Video Announcements: 6 Ways Churches Can Make It Work

Video Announcements: 6 Ways Churches Can Make It Work

September 10, 2018 by

Church video announcements have become the latest rage in the past few years. It’s something your church might consider doing, and video production doesn’t have to be as involved or as expensive as you think. The real trick to video is coming up with an approach that works for your context.

We wanted to look at a bunch of examples of church video announcements. The goal isn’t just inspiration (or to make you feel bad that your announcements aren’t as good), it’s to look at some specific lessons we can learn. So we focused on six different areas for video announcements:

1. On-Screen Talent

One of the challenges of doing video announcements is having the on-screen talent. Not everybody is good at video, and you might find yourself struggling to find volunteers.

But that doesn’t mean you can’t do video announcements at your church.

Rancho Kids Church Announcements

This could go down in history as the cutest announcement video EVER! Thanks Rancho Kids Zone for a great Sunday and don't forget to listen closely for important announcements!

Posted by Rancho Community Church on Tuesday, June 26, 2018

2. Create Structure

One way to make your video announcements easier to create every week is to build some structure into your format. Shadyrest Bible Church in Chesterfield, N.J., went this route with their Top Five approach that highlights five different things each week.

Creating structure and adding limitations can be a good way to unleash your creativity, but be careful about boxing yourself in. For example, requiring five announcements each week might mean you’re forced to pad out your announcements for slow weeks.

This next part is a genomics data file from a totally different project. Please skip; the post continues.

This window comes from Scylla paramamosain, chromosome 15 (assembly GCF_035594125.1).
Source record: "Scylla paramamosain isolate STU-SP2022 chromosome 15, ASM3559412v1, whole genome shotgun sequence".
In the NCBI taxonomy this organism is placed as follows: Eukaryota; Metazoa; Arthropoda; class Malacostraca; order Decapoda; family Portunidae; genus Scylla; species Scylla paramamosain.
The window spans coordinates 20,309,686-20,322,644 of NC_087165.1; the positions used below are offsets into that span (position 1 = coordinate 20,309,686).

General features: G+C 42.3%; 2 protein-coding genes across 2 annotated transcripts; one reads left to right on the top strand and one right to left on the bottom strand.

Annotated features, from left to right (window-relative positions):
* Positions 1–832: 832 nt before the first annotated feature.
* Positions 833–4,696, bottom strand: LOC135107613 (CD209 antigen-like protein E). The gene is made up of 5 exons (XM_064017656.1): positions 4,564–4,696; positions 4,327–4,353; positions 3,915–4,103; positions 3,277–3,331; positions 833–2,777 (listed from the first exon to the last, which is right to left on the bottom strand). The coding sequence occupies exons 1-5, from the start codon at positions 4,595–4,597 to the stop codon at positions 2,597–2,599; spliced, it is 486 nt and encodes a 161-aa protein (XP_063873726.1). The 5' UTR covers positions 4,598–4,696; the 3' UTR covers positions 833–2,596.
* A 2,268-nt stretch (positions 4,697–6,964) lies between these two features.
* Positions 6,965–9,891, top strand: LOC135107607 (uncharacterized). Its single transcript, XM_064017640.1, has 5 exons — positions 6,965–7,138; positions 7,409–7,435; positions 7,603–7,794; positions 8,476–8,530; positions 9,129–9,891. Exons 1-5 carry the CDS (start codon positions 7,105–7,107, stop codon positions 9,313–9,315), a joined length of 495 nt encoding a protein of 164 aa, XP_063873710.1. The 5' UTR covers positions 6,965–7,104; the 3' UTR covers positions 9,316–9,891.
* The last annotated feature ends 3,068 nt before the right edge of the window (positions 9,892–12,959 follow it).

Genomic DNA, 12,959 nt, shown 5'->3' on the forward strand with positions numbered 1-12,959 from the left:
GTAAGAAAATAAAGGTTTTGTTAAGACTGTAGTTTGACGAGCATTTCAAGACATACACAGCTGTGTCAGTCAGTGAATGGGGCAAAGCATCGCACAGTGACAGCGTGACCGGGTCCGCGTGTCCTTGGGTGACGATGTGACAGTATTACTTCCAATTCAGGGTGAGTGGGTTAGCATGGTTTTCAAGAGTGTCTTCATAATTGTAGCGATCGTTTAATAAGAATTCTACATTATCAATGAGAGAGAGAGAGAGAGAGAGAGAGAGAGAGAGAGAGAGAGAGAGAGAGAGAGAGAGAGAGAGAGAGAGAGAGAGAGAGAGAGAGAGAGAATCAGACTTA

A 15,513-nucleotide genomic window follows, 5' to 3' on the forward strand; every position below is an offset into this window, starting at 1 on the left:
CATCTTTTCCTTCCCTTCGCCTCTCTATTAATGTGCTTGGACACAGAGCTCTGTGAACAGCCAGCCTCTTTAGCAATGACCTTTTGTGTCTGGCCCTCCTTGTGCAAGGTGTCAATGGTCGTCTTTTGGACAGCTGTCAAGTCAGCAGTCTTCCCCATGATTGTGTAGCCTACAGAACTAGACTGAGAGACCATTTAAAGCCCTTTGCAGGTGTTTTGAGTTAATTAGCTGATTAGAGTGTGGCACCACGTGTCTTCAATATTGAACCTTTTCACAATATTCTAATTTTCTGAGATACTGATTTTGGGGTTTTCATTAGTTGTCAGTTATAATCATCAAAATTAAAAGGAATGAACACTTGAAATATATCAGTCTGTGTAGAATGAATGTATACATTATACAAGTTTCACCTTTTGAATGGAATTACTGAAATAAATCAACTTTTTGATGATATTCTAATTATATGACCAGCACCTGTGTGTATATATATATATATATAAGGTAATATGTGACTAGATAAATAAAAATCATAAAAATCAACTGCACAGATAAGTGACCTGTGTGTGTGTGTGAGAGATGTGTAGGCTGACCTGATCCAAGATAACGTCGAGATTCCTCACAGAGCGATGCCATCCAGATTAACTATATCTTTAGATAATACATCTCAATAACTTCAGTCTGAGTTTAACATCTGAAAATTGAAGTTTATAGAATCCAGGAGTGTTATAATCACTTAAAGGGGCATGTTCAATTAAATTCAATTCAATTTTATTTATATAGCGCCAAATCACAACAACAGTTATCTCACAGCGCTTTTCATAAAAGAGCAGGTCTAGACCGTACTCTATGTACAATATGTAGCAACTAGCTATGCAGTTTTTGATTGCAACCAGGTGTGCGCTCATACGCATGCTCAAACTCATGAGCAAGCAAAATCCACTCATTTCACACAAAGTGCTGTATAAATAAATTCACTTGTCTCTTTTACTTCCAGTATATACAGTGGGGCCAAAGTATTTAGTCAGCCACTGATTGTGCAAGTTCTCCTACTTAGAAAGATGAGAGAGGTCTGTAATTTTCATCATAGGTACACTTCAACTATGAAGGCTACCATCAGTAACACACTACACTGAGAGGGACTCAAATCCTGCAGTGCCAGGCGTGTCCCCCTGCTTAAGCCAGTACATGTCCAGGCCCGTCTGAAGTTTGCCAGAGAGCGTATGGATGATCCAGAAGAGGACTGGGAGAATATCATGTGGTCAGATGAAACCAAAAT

3. Generic Announcements

Video can be an ideal way to give generic announcements about your church—options for kids, where new guests can get info, how to take next steps, etc. This is the regular stuff that doesn’t change each week, and some churches, such as City Church in Tallahassee, Fla., run a video like this as a pre-service intro (note that they used a voice-over with lots of great b-roll video, so their approach didn’t require on-screen talent).

Church on the Move in Tulsa, Okla., used a pre-service intro to set some expectations and share some announcements about their ministries (notice how they used a timer to let you know how soon the service would officially start).

4. On Brand

One of the benefits of video is it can be a simple way to reinforce your brand. What is your church all about? What makes it unique? Rather than repeating a jargon-filled vision statement, video announcements can be an opportunity to reinforce who you are as a church. It could be a simple statement that’s repeated as an intro, “Welcome to Shadyrest Bible Church, where our mission is to connect people to Jesus and love one another.”

Mobberly Baptist Church in Longview, Texas, manages to do it with simply with a graphic intro that repeats their values of worship, connect, and serve.


This week's video announcements:

Posted by Mobberly Baptist Church on Sunday, August 19, 2018

5. Have Fun

Whatever you do with your announcements, have fun. If you have fun making them, that energy will come through and you’ll likely have a fun product.

6. Testimonies

The age-old congregational testimony may seem like something from a bygone era, but it’s really at the heart of our faith: sharing the story of what God has done in our lives. Working testimonies into the announcements can be a perfect way to focus on inspiration over information.


We’re talking announcements over at our Courageous Storytellers membership site. We’ve got super-practical resources to help you figure out what to say and how to say it, including some specific help with video announcements.

Plus you get access to our ever-expanding library of resources. Join now!

Post By:

Kevin D. Hendricks

When Kevin isn't busy as the editor of Church Marketing Sucks, he runs his own writing and editing company, Monkey Outta Nowhere. Kevin has been blogging since 1998, runs the hyperlocal site West St. Paul Reader, and has published several books, including 137 Books in One Year: How to Fall in Love With Reading, The Stephanies and all of our church communication books.
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